Turtles All the Way Down

John Green’s first book since mega-bestseller The Fault in Our Stars carries the expected blend of funny/sad feels but goes darker. With a melancholic ending that expands its scope and highlights, excitingly, the development of Green’s talents and range, the book manages to be both satisfying and softly incomplete.

In spite of this typically optimistic focus, Turtles All the Way Down strikes a surprisingly somber note. At first, such heady theorizing seems appropriate to the theme of concerns of the novel. The plot revolves around two emotionally difficult stories. Aza is the novel’s narrator, a lower-middle-class high schooler who suffers from profound anxiety specifically an obsession with intestinal germs. She even drinks hand sanitizer from time to time. She believes that she’ll never really get better even if she’s receiving psychiatric help. Aza, seems a prime example of someone who “cannot will what she wills”, is a victim of obsessive thinking.

Davis is Aza’s potential love interest, a sensitive rich kid whose businessman father has gone missing after being accused of fraud. Davis and his kid brother Noah at least have material comforts to help them through for the time being, though unsure of what the future holds. Daisy, Aza’s best friend, an up-and-coming Star Wars fan-fiction author, complete’s the trio of characters. Daisy nonetheless does her best to be supportive but a bit loud and overbearing.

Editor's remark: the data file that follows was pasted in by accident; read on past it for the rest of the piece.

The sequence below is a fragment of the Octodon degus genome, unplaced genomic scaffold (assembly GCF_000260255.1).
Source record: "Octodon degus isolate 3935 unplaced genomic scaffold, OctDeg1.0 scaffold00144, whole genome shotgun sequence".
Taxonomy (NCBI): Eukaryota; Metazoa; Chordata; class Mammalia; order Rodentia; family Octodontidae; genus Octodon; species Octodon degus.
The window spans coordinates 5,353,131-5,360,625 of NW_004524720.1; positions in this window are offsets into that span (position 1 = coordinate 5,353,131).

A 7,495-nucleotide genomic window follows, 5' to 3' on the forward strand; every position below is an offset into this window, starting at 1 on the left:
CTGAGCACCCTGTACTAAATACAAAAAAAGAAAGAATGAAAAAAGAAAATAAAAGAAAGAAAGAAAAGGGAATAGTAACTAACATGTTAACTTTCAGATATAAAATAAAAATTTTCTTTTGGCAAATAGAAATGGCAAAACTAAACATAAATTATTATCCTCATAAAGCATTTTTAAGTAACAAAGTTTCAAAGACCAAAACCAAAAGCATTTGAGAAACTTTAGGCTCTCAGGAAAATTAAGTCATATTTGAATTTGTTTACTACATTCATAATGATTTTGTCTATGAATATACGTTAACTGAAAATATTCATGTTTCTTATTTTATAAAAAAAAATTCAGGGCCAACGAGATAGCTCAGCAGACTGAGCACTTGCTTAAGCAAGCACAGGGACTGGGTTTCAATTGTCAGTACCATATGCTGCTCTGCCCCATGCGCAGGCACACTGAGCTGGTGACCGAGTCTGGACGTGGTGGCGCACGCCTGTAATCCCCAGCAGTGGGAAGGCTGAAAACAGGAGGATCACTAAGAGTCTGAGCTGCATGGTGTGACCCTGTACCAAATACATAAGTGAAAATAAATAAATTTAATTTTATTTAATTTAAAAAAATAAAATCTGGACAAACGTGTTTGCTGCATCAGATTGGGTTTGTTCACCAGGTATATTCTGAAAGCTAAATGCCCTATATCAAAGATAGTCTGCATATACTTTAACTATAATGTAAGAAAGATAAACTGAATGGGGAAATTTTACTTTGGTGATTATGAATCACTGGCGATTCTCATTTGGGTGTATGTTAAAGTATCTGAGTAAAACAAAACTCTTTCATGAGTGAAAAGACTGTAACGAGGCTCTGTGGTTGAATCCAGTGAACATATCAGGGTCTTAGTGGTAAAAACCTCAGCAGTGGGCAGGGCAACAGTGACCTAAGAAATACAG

The narrative sensitively by Green tours the suffering caused by both obsessive-compulsive disorder and fiscal malfeasance. It doesn’t promise or offers much of a happy ending for Turtles All the Way Down. There’s no hint that Aza will ever escape her anxiety disorder and the characters won’t find love. Green is to be lauded for keeping our eyes on the hard stuff.

The narrative’s spotlight is more on Aza’s psychological circumstances, her anxiety disorder, and her intense fear of germs despite raising such complicated social issues. Since Green’s main focus, sincere and compassionate, is on Aza’s personal anxiety,  the issues of class and corporate corruption remain components of the story’s background.

Green doesn’t link reader’s attention on the presence of this system. Instead, Turtles All the Way Down acts toward a perplexed acceptance of things as they are. Recalling Green’s explanation of the book’s title, this is a move made all too clear.

Perhaps the novel materialized out of struggles with anxiety close to home as can be read in the acknowledgments at the back of the volume mention, in gratitude, the work of some mental health professionals. In this present time, we need books for young people that actively and warmly represent the series of mental health and illness, and this book does that.